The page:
Everything on discount in Britain, even Woolworths at one pound?
London, Nov 20 (IANS) The bell tolls for the British high street retail industry as it launches a desperate discount war for a piece of the shrinking pre-Christmas sales even as one of the biggest retailers is said to be on the brink of selling its 800-store business for a paltry sum of one pound ($1.5).
A bleak Wednesday at the stock exchange saw the FTSE 100 slide by 200 points, with shares of most high street retailers plunging anywhere between 10 and 31 percent, prompting panic measures from retailers.
The latest survey by the Post Office said consumers have cut their monthly spending by an average of 160 pounds ($239), totalling 2.7 billion pounds a month. They are still not buying, deferring their pre-Christmas shopping, anticipating further price cuts.
And that's sounding the death knell for the retailers who have been unable to clear their stocks which, under normal circumstances, would have cleared once every week this time of the year.
Philip Green, owner of the Arcadia group of stores, told The Times: 'Every retailer out there is trying to manage their store, their business, according to the market, which is the toughest we've ever seen. You can't rule out doing whatever you have to do to get your business in line.'
The Arcadia group - comprising Dorothy Perkins, Wallis, Evans and Burtons - also announced 20 percent discount, while Debenhams launches a 25 percent three-day sell-off from Thursday. Bhs, which offered 20 percent off everything a week ago, now has up to 50 percent off selected lines.
Marks and Spencers, for the first time in the last four years, has announced a pre-Christmas 20 percent discount from Thursday and all its stores in Britain will remain open till midnight.
Its spokesperson said: 'It's a volatile trading environment. We want to be competing as hard as we can for our share of the spend.'
Among superstores, Morrison has already introduced aggressive promotions on foods, including buy-one-get-two-free offers. Sainsbury's and Tesco are cutting prices of Christmas gifts and clothes.
Other retailers feeling the squeeze include Sports Direct, owned by the billionaire Mike Ashley, and DSG, formerly known as Dixons. DSG's shares lost 31 percent of their value Wednesday, closing at just 15 pence. At that level the business has a value of just 275 million pounds - equal to about 10 days' sales.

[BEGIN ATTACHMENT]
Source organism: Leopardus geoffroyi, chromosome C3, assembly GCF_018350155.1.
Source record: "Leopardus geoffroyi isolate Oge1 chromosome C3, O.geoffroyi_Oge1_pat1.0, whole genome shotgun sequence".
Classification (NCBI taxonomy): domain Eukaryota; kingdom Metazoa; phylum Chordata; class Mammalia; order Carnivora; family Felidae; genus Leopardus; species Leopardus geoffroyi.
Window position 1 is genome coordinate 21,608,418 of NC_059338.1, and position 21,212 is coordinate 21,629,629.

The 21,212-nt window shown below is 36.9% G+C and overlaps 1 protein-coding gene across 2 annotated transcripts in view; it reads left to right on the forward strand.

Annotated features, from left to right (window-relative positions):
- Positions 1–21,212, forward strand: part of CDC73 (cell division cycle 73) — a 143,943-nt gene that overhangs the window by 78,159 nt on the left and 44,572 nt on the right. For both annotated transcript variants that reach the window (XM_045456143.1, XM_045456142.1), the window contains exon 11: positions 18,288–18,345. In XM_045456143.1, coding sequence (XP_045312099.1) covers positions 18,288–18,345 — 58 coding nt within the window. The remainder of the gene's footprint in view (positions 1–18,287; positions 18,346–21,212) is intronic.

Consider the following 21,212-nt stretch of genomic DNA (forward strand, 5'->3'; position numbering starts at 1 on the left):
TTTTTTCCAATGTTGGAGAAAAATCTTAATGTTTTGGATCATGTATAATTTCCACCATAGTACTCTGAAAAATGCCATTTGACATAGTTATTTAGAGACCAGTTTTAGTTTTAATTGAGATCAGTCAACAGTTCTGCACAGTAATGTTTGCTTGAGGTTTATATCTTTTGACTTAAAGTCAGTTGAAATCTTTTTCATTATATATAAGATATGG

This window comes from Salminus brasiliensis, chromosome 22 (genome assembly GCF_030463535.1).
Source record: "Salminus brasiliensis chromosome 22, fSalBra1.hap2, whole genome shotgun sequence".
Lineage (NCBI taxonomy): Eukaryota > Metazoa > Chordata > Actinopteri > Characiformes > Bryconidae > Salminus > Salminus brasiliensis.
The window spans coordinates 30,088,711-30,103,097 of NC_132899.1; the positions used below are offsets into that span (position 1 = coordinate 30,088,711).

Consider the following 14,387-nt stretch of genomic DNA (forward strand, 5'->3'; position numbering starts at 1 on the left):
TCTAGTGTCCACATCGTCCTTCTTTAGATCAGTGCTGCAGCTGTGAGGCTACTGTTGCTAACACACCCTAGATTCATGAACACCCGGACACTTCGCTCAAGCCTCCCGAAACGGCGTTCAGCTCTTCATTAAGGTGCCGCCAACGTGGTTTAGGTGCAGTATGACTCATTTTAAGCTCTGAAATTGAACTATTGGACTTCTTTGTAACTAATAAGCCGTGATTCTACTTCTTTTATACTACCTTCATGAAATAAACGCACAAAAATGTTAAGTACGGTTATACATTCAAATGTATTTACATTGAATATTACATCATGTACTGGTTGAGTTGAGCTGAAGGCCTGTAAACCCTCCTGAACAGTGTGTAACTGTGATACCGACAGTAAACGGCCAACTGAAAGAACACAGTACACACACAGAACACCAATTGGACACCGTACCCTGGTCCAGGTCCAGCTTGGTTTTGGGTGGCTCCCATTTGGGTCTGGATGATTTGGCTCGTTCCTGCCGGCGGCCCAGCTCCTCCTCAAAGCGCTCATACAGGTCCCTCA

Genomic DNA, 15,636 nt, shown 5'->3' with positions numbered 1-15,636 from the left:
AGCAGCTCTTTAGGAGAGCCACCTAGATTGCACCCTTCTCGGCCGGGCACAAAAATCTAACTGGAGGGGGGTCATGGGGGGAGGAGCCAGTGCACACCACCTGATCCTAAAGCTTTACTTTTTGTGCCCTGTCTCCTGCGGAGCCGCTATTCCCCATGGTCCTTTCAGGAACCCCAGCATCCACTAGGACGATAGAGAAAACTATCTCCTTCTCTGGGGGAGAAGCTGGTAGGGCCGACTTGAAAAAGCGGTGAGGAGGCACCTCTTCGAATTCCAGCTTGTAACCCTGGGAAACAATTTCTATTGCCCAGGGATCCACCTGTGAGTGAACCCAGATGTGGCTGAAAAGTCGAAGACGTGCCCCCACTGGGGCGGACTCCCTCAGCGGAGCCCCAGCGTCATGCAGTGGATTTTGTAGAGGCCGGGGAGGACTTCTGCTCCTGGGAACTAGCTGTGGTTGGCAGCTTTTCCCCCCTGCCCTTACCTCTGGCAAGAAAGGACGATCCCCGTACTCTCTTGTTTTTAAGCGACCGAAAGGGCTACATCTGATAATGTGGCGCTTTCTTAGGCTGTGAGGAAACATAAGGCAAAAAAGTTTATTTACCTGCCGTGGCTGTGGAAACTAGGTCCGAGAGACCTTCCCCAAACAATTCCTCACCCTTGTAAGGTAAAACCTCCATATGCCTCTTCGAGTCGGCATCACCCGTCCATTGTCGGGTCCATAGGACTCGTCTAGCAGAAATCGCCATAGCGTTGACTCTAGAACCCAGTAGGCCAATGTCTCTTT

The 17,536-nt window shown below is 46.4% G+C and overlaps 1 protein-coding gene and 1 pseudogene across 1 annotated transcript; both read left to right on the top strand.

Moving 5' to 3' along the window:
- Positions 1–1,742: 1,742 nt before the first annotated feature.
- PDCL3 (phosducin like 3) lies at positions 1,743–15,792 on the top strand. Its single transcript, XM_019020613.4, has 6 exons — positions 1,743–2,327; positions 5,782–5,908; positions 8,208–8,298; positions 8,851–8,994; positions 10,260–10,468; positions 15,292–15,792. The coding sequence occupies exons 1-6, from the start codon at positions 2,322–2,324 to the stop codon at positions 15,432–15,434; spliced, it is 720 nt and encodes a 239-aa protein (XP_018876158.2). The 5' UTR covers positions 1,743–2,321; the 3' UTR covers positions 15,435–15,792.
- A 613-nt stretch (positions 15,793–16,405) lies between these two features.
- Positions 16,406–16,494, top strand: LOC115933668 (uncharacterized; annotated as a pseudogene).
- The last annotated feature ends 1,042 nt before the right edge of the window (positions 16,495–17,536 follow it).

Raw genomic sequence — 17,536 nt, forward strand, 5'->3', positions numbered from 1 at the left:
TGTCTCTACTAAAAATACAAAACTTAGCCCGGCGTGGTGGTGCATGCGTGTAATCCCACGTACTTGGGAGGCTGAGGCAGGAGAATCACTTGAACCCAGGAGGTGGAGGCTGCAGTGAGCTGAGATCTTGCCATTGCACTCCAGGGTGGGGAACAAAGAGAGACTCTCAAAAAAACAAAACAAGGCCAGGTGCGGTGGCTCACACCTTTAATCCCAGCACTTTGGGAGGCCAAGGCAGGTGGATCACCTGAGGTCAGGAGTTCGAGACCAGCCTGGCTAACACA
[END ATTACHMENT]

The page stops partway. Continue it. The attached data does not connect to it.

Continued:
Woolworths, Debenhams, Currys, Focus, Poundstretcher, Ideal World and TJ Hughes have also had their credit insurance removed, according to The Guardian. Without cover, retailers have to pay for supplies upfront, in cash, rather than having the time to sell goods to customers before settling suppliers' bills.
The high street crisis may have a domino effect, analysts say. Retailers employ one of every 10 working Britons and losses may lead to job cuts. Cost of buying goods from foreign manufacturers is rising as a result of a weakening pound. Retailers unable to sell may fall back on paying store rents, denting the pockets of the landlords of thousands of stores across the country.
Woolworths, one of Britain's earliest superstore sensations, is 99 years old and may not get to a century, instead collapsing into administration. Suffering continually plunging sales, it is now likely to get just one pound for its loss-making 800-store chain which used to return annual sales of three billion pounds.
The decision to seek a buyer for the shops in mid-November reveals that the chain is dangerously close to bankruptcy, say analysts. It makes 90 percent of its profits in the six weeks before Christmas and should be raking in cash at this time of the year, selling Christmas goods and toys.
It is said to be in sale talks with American turnaround specialist, Hilco. Paul McGowan, Hilco's chief executive in Britain, confirmed to The Independent that his company was in talks with Woolworths over a potential deal, but said that they were in the 'very early stages'. Its shares plunged 40 percent Wednesday after the deal leaked to the market.
Such are the vagaries of the market that only a few weeks ago, Woolworths chairman Richard North rejected a takeover bid of 50 million pounds for its stores from a consortium fronted by Malcolm Walker, the founder of the Iceland food chain. Now it's desperate to sell for one pound.
The prognosis for the high street over Christmas is dire, market commentators have told The Telegraph. The British Retail Consortium argues that consumer confidence has fallen to all-time lows.
A survey by PricewaterhouseCoopers said that one in five shops could be 'void' by the time that the economy picks up again. And accountancy firm BDO Stoy Hayward's estimates that 1,400 retail businesses will go bust this year.
Nick Bubb, a retail analyst at brokerage firm Pali International, told The Times: 'All eyes are on what the government may be able to do about it on Monday (at the pre-budget report). The interest rate cut had no effect, even tax cuts might not have any effect on a consumer who is really frightened about unemployment.'
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